Saturday, August 23, 2014

Kitchen Intuition: Mastering mayonnaise

Last week in my column about french fries, I gave a shoutout to aioli in the final sentence. The reason is that I’m getting a little obsessed with aioli, along with its sibling, mayonnaise (the only difference between the two is that aioli contains garlic).

I never was a huge fan of mayonnaise, but that’s because for a long time, I had never tried anything but the stuff you buy in the store, which can be rather bland (not to mention high in fat, calories, sodium, sometimes sugar and who knows what else). There’s a lot that has to be done to it to make it shelf-stable because authentic mayonnaise is prone to separating and spoils easily. Stabilizers and preservatives don’t improve the taste or the texture of the final product; they just make it easy to bottle and able to spend months on a grocery store shelf.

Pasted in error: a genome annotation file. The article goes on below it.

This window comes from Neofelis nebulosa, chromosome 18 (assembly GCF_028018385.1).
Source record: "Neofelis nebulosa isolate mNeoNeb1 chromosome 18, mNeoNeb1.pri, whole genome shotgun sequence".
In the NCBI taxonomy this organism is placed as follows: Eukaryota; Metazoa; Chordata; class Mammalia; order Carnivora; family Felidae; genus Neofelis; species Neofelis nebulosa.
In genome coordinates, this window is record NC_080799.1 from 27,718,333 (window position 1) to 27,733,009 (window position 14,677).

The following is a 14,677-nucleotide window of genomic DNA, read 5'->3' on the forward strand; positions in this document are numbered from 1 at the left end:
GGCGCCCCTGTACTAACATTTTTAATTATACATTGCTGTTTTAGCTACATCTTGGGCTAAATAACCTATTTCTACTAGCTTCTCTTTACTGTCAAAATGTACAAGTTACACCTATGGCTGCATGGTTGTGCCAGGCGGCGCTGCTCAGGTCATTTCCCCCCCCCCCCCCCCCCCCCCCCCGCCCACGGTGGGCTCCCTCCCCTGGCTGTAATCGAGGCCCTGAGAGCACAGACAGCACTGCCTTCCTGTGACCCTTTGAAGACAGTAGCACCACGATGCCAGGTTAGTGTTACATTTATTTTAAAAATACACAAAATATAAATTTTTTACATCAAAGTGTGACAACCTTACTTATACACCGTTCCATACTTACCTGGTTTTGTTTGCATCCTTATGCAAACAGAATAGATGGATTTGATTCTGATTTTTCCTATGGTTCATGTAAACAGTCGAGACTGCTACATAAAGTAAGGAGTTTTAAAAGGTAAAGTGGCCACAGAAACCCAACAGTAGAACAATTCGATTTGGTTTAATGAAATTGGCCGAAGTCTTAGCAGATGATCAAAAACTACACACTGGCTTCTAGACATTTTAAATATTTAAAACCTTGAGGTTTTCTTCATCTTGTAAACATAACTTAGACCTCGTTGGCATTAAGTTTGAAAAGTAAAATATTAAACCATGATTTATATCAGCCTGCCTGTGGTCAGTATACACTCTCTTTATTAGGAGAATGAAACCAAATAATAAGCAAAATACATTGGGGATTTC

Homemade mayonnaise is such a completely different thing that the store version shouldn’t even be allowed to share the same name. Homemade mayonnaise's texture is light and creamy, and the flavor is full and rich. Michael Ruhlman calls it "voluptuous" and suggests that the "flavor is so good that you could, and may, eat the mayo straight off the spoon."

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